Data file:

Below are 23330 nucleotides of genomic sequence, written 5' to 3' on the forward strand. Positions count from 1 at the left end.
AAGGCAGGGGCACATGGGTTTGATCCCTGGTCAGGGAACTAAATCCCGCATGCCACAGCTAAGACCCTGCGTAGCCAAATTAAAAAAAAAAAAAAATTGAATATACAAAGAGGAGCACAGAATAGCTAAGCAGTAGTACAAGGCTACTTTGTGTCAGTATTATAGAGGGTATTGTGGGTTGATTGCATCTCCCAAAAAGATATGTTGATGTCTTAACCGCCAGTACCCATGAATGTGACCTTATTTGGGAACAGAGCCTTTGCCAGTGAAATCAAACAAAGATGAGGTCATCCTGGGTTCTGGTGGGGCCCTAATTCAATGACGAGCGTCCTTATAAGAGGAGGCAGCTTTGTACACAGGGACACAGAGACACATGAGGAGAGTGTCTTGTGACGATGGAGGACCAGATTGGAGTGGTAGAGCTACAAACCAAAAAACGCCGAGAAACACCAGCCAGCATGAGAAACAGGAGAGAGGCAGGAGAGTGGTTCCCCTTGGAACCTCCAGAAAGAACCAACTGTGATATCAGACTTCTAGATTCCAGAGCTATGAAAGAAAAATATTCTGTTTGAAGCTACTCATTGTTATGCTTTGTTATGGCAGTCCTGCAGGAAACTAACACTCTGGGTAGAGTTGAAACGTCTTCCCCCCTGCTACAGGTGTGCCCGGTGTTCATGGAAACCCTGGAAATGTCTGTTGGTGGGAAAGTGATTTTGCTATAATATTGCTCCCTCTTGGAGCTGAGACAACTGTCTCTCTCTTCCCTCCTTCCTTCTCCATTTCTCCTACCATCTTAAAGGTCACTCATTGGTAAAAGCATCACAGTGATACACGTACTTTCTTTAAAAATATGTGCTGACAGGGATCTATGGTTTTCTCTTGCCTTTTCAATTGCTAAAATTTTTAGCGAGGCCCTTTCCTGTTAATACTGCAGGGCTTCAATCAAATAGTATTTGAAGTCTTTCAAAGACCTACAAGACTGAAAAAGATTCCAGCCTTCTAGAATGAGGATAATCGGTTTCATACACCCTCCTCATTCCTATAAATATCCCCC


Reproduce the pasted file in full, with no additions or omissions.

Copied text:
Below are 23330 nucleotides of genomic sequence, written 5' to 3' on the forward strand. Positions count from 1 at the left end.
AAGGCAGGGGCACATGGGTTTGATCCCTGGTCAGGGAACTAAATCCCGCATGCCACAGCTAAGACCCTGCGTAGCCAAATTAAAAAAAAAAAAAAATTGAATATACAAAGAGGAGCACAGAATAGCTAAGCAGTAGTACAAGGCTACTTTGTGTCAGTATTATAGAGGGTATTGTGGGTTGATTGCATCTCCCAAAAAGATATGTTGATGTCTTAACCGCCAGTACCCATGAATGTGACCTTATTTGGGAACAGAGCCTTTGCCAGTGAAATCAAACAAAGATGAGGTCATCCTGGGTTCTGGTGGGGCCCTAATTCAATGACGAGCGTCCTTATAAGAGGAGGCAGCTTTGTACACAGGGACACAGAGACACATGAGGAGAGTGTCTTGTGACGATGGAGGACCAGATTGGAGTGGTAGAGCTACAAACCAAAAAACGCCGAGAAACACCAGCCAGCATGAGAAACAGGAGAGAGGCAGGAGAGTGGTTCCCCTTGGAACCTCCAGAAAGAACCAACTGTGATATCAGACTTCTAGATTCCAGAGCTATGAAAGAAAAATATTCTGTTTGAAGCTACTCATTGTTATGCTTTGTTATGGCAGTCCTGCAGGAAACTAACACTCTGGGTAGAGTTGAAACGTCTTCCCCCCTGCTACAGGTGTGCCCGGTGTTCATGGAAACCCTGGAAATGTCTGTTGGTGGGAAAGTGATTTTGCTATAATATTGCTCCCTCTTGGAGCTGAGACAACTGTCTCTCTCTTCCCTCCTTCCTTCTCCATTTCTCCTACCATCTTAAAGGTCACTCATTGGTAAAAGCATCACAGTGATACACGTACTTTCTTTAAAAATATGTGCTGACAGGGATCTATGGTTTTCTCTTGCCTTTTCAATTGCTAAAATTTTTAGCGAGGCCCTTTCCTGTTAATACTGCAGGGCTTCAATCAAATAGTATTTGAAGTCTTTCAAAGACCTACAAGACTGAAAAAGATTCCAGCCTTCTAGAATGAGGATAATCGGTTTCATACACCCTCCTCATTCCTATAAATATCCCCC